Chuck Pagano

Bears at the Bye: Eddy Pineiro has been Matt Nagy's best decision of 2019

Bears at the Bye: Eddy Pineiro has been Matt Nagy's best decision of 2019

Matt Nagy's first season as head coach of the Bears was a near-impossible act to follow. The Bears went 12-4, won the NFC North and, let's be honest, if they had a competent kicker in last year's wild-card game against the Eagles, he'd have a playoff win on his resume too.

Nagy was named the 2018 NFL Coach of the Year, but with such success comes higher expectations and unexpected challenges.

Following such a dominant season on defense, Vic Fangio was one of the hottest coaching candidates on the circuit last offseason. He was hired by the Broncos to become Denver's new head coach, which thrust Nagy into a coaching search of his own to find a new defensive coordinator.

Enter Chuck Pagano, who after five weeks of the regular season has the Bears defense humming. There's been no regression post-Fangio. In fact, Chicago's defense is playing faster and with more physicality. There's more upside with this group under Pagano than there was with Fangio, and they've carried the Bears in their three wins out of the gate.

Nagy checked that box with no problem. But the boxes he hasn't checked this season yet are a consistent passing game and effective running game. His reputation as a standout offensive coach will slowly but surely be questioned if Mitch Trubisky and the rest of this offense don't get things figured out quickly after the bye.

One of the coaches who will be under the microscope is offensive line coach Harry Hiestand. And it's not because he's doing a bad job; his resume precedes him. Instead, the offensive line just hasn't come together through five games and the onus is on Hiestand to get them out of their funk. 

Ironically, the best decision Nagy's made so far in 2019 was the one to keep Eddy Pineiro as the team's starting kicker. Pineiro has been fantastic through five games; he's missed only one field goal attempt and it was while he was playing through injury in Week 3. Otherwise, he's been automatic.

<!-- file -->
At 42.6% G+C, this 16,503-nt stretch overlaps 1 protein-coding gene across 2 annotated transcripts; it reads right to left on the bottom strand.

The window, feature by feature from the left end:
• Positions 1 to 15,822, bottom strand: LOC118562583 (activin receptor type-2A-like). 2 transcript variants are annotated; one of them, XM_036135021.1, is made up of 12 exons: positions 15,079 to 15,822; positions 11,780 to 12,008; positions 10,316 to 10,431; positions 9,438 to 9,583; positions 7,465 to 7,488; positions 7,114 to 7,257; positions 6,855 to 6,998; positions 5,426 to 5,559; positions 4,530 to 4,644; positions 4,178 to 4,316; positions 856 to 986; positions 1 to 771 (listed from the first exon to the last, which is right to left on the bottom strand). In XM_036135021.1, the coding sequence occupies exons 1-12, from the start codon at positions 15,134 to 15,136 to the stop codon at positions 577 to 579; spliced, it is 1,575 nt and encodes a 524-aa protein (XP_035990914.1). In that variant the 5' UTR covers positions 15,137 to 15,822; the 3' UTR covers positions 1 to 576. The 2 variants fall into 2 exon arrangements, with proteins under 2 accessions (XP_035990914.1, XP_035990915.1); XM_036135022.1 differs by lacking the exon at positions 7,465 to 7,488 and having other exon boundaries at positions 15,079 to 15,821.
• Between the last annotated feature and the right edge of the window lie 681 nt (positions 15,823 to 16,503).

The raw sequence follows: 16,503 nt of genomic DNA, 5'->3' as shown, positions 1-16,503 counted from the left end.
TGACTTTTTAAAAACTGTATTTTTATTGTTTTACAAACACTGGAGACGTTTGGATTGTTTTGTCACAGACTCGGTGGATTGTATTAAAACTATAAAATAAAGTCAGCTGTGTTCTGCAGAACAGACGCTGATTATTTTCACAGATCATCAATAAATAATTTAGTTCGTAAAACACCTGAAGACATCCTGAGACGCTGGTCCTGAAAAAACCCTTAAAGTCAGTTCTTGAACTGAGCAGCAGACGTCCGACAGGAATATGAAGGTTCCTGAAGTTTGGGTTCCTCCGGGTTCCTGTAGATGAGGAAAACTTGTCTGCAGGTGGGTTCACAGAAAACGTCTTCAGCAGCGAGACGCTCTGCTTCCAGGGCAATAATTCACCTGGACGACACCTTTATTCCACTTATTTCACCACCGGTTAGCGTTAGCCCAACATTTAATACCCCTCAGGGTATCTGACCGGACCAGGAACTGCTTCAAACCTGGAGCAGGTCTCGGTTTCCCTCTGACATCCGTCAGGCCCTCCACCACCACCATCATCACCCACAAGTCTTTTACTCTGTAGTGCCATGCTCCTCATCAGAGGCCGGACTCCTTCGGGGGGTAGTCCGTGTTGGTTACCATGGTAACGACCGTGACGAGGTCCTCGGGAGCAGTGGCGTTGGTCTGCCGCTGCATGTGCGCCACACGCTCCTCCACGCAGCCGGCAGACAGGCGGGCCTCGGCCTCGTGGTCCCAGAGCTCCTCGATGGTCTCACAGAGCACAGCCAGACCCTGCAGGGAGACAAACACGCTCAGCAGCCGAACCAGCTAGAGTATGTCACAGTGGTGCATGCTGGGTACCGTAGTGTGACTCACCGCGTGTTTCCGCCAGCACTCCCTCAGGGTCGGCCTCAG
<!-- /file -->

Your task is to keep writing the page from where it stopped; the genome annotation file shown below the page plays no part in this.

The Bears don't have a kicker problem anymore. Ever since Cody Parkey's double-doink that ended Chicago's season last year, the Bears' kicker situation has been under the national spotlight. From the training camp carousel of names to the sometimes awkward kicking competitions at practice, the end result has made it all worth it. Pineiro is a stud.

At least, so far.

We can't close out our Bears at the Bye without discussing the punter, Pat O'Donnell. He's been a mainstay on special teams since 2014 and he's doing just enough to keep that streak going into the future. He's 13th in the league in net average yards per punt, which isn't great but isn't bad either. Essentially, it's another classic O'Donnell season.

Bears coaching grade at the bye: C+

Bears special teams grade at the bye: B+ 

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Chuck Pagano says Bears defense will 'right the ship' during bye week

Chuck Pagano says Bears defense will 'right the ship' during bye week

The much-publicized Bears' defense has been the driving force behind the team's 3-2 record to start the season, but the NFL is a what-have-you-done-for-me-lately league. And with the Raiders physically outplaying Khalil Mack and his defensive running mates in their last game before the bye, naturally, some of the negative attention has shifted to that side of the ball.

Defensive coordinator Chuck Pagano is embracing the criticism.

“We’re a good defense,” Pagano said on the Bears Coaches Show on WBBM Newsradio Monday night. “We’ve got really good players, but you’ve got to be consistent. You’ve got to do it week-in and week-out. You’ve got to show up and play week-in and week-out. Take some time to get away from it. Rest. Heal up. We’ve all got to take a good look at ourselves and make sure we look at this tape good and hard.”

One week after stuffing Dalvin Cook and the Vikings rushing attack in Week 4, the Bears allowed rookie Josh Jacobs to run for 123 yards and two touchdowns in a shocking 24-21 loss in London. Chicago's usually dominant defense was, well, dominated.

“We’re not going to make any excuses,” Pagano said. “I know coach (Matt Nagy) isn’t going to make any excuses. It’s the National Football League. I think we all understand what we signed up for. We had a golden opportunity. We let one get away.”

It won't get any easier for the Bears after their bye week. The Saints are up next in Week 7, followed by the Chargers, Eagles, Lions and Rams. Chicago has the most challenging schedule in the NFL over the final 11 games.